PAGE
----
Kerberos Components

1. Client: The client helps initiate a service request for communicating with the user.

2. Server: All the services required by the user are hosted by the server.

3. Authentication server (AS): As the name suggests, it is used for the authentication of the client and the server. It assigns a ticket through TGT (ticket granting ticket) to the client. The assigned ticket ensures the authentication of the client to other servers.

4. Key distribution center (KDC): There are three parts to the Kerberos authentication service:

  • Database
  • Ticket granting service (TGS)
  • Authentication server (AS)

These parts reside in a single unit known as the key distribution center.

5. Ticket granting server (TGS): This server provides a service to assign tickets to the user as a unique key for authentication.

There are unique keys used by the authentication server and the TGS for both the clients and the servers. Now, let’s look at the cryptographic secret keys used for authentication:

Cryptographic Keys
  • Client/User secret key: It is the hash of the password set by the user that acts as the client/user secret key.
  • TGS secret key: It is the secret key that helps in deciding TGS.
  • Server secret key: The server secret key helps determine the server that is providing the services.

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Architecture of Kerberos

Now, we will understand how Kerberos works by checking out its architecture. The below diagram shows the workflow of the Kerberos protocol:

Kerberos Architecture

Here are the steps involved in the Kerberos workflow:

Step 1: Initially, there is an authentication request from the client. The user requests TGS from the authentication server.

Step 2: After the client’s request, the client data is validated by KDC. The authentication server verifies the client and the TGS from the database. It then generates a cryptographic key (SK1) after checking both the values, implementing the hash of the password. The authentication server also computes a session key. This session key uses the secret key (SK2) of the client for the encryption.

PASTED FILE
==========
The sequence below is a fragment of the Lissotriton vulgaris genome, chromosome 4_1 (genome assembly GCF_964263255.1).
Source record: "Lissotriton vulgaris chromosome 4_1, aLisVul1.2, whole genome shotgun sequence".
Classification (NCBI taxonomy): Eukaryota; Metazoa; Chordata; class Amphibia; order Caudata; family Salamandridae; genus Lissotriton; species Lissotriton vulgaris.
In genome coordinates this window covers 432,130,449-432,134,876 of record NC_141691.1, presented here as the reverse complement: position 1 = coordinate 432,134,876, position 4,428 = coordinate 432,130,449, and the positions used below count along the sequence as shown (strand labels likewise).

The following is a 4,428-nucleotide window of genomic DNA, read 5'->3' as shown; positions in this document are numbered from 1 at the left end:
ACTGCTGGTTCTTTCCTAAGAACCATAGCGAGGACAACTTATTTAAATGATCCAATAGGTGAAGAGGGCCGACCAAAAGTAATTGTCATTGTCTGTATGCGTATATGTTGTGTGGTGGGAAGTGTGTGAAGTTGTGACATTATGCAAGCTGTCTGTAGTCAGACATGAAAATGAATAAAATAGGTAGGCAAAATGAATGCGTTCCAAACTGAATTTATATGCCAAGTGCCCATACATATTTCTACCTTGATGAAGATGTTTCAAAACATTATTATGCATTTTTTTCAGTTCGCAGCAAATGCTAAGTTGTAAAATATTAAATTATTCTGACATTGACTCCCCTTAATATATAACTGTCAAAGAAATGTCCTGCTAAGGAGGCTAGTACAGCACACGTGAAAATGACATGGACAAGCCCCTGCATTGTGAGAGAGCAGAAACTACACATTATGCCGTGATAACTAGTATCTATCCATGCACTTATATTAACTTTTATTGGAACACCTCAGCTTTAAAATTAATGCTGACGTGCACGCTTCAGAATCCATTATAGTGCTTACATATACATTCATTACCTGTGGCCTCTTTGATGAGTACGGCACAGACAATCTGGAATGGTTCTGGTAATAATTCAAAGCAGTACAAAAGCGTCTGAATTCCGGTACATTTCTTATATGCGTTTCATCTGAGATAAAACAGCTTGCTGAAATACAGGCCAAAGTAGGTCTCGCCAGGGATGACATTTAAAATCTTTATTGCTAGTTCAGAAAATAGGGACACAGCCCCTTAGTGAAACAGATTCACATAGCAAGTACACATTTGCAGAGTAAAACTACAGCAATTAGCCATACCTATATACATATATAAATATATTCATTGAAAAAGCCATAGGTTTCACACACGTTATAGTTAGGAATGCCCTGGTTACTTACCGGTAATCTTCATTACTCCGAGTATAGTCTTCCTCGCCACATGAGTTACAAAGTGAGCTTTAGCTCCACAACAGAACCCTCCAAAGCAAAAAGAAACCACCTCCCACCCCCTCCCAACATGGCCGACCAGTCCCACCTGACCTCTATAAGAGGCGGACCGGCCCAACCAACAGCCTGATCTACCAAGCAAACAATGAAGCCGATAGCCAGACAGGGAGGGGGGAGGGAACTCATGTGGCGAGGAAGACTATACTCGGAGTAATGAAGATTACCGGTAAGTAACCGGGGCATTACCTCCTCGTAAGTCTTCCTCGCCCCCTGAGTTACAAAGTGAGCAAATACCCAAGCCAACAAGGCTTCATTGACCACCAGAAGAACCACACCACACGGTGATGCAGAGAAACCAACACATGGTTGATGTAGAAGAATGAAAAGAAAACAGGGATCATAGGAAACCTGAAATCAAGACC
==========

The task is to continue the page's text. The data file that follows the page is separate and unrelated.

Step 3: Then, the authentication server creates a ticket that consists of the ID, network address, secret key, and the lifetime of the client.

Step 4: The decryption of the message is then performed by the client using the client’s secret key.

Step 5: Now, the client demands entrance into the server using TGS. The ticket generating service creates a ticket that acts as an authenticator here.

Step 6: Another ticket is generated by KDC for the file server. Then, the TGS decrypts the ticket for obtaining the secret key initiated by the client. It checks the network address and the ID by decrypting the authenticator. If the client ID and the network address match successfully, then KDC shares a service key with the client and the server.

Step 7: The client utilizes the file ticket for authentication. The message is decrypted using SK1 to obtain SK2. Again, the TGS generates a new ticket to send to the target server.

Step 8: Here, the target server decrypts the file ticket by using the secret key. After that, the server performs checks on the client details by decrypting SK2. The target server also checks the validity of the ticket. Finally, when all the client’s encrypted data is decrypted, and the data is verified, the server authenticates the client to use the services.

This is how we use and implement the Kerberos protocol for securing a system and the client-server interactions.